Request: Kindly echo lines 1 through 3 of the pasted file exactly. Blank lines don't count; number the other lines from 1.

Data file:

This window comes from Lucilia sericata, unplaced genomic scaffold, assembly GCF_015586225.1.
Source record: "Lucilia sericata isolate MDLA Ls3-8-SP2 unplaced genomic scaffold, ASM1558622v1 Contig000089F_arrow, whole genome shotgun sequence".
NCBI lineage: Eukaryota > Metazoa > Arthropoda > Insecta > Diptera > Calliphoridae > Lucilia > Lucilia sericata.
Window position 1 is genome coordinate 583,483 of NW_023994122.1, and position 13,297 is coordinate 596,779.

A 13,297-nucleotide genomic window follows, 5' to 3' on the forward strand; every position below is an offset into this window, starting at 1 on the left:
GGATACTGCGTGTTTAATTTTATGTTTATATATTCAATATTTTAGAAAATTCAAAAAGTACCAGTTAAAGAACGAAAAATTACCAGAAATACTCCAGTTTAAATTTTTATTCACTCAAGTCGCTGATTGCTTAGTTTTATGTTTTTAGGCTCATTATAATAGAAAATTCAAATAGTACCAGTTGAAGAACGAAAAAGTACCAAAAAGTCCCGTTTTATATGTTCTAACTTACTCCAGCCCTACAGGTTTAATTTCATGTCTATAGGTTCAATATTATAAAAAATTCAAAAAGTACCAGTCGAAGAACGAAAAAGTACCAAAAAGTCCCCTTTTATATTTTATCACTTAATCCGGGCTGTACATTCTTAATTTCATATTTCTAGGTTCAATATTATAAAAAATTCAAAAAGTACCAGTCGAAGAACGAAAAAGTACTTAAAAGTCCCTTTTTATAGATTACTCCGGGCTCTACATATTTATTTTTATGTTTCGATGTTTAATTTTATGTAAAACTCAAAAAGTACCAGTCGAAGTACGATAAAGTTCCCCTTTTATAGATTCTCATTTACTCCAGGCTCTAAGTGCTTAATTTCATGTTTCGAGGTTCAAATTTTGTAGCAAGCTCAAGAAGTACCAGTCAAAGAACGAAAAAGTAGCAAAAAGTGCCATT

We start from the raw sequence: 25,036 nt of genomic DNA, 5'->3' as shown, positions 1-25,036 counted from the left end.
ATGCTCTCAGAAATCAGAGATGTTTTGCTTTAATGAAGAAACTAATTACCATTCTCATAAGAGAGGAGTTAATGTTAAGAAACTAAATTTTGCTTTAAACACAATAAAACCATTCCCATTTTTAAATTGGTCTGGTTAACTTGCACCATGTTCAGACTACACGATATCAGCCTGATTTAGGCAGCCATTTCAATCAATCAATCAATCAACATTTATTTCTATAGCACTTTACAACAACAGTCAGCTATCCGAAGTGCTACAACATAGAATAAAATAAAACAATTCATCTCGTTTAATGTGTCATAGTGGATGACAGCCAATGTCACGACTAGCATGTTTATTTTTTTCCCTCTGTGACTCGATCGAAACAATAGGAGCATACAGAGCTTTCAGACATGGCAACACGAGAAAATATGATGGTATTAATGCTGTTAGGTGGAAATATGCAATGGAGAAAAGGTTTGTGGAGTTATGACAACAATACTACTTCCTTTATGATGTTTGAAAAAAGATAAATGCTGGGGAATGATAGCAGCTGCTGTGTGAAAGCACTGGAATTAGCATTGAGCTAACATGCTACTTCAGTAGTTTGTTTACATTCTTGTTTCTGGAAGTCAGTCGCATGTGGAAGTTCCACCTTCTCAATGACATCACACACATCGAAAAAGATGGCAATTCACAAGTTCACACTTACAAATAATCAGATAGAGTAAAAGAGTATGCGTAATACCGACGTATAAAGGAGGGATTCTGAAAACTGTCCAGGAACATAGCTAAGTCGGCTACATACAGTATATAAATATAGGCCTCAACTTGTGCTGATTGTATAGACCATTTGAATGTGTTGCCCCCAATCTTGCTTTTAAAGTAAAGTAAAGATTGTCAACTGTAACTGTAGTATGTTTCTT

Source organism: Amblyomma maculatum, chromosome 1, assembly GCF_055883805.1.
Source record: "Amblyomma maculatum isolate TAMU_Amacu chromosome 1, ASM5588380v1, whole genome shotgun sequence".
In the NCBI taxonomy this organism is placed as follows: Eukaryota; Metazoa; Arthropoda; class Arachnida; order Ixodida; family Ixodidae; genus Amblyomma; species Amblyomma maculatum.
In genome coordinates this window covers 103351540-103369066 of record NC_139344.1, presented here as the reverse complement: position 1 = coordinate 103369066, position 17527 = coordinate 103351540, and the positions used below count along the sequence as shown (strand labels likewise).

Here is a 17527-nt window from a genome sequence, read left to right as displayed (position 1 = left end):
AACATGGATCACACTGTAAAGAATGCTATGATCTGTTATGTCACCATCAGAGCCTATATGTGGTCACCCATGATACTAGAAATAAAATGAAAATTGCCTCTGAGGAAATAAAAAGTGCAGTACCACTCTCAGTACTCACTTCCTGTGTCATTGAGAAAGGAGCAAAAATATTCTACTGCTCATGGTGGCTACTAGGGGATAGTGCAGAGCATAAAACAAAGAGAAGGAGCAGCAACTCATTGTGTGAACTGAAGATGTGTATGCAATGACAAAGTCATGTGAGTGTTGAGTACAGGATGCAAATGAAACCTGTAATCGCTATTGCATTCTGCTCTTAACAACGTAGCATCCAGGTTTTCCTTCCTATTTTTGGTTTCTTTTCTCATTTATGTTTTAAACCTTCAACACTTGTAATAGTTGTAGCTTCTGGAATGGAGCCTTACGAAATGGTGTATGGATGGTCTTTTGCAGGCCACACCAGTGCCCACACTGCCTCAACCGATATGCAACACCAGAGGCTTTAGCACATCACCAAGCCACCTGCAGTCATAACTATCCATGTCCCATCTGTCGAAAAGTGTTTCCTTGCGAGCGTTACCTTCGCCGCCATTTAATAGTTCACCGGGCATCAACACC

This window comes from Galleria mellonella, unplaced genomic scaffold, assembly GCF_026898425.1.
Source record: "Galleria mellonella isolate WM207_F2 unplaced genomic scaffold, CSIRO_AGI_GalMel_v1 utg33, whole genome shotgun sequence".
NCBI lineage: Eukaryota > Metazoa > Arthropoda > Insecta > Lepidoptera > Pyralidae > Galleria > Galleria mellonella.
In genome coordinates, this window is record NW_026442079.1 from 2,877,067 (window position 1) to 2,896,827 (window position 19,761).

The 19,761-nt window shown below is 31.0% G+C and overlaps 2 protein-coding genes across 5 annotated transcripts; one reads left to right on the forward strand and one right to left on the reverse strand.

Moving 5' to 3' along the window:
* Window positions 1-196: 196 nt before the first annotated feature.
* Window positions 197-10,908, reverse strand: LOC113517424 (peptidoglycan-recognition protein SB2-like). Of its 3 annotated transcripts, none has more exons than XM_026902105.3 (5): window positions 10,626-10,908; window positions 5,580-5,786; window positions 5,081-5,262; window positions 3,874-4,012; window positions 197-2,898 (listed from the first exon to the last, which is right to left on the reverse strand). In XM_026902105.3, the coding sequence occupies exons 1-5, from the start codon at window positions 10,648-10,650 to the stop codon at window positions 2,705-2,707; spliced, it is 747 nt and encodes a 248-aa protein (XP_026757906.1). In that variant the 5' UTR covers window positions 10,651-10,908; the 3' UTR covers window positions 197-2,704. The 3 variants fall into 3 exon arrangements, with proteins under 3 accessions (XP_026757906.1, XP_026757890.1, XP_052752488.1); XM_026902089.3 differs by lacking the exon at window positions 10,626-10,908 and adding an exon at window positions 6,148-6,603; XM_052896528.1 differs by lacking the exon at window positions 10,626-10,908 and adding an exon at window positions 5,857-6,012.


This window comes from Lucilia sericata, unplaced genomic scaffold, assembly GCF_015586225.1.
Source record: "Lucilia sericata isolate MDLA Ls3-8-SP2 unplaced genomic scaffold, ASM1558622v1 Contig000089F_arrow, whole genome shotgun sequence".
NCBI lineage: Eukaryota > Metazoa > Arthropoda > Insecta > Diptera > Calliphoridae > Lucilia > Lucilia sericata.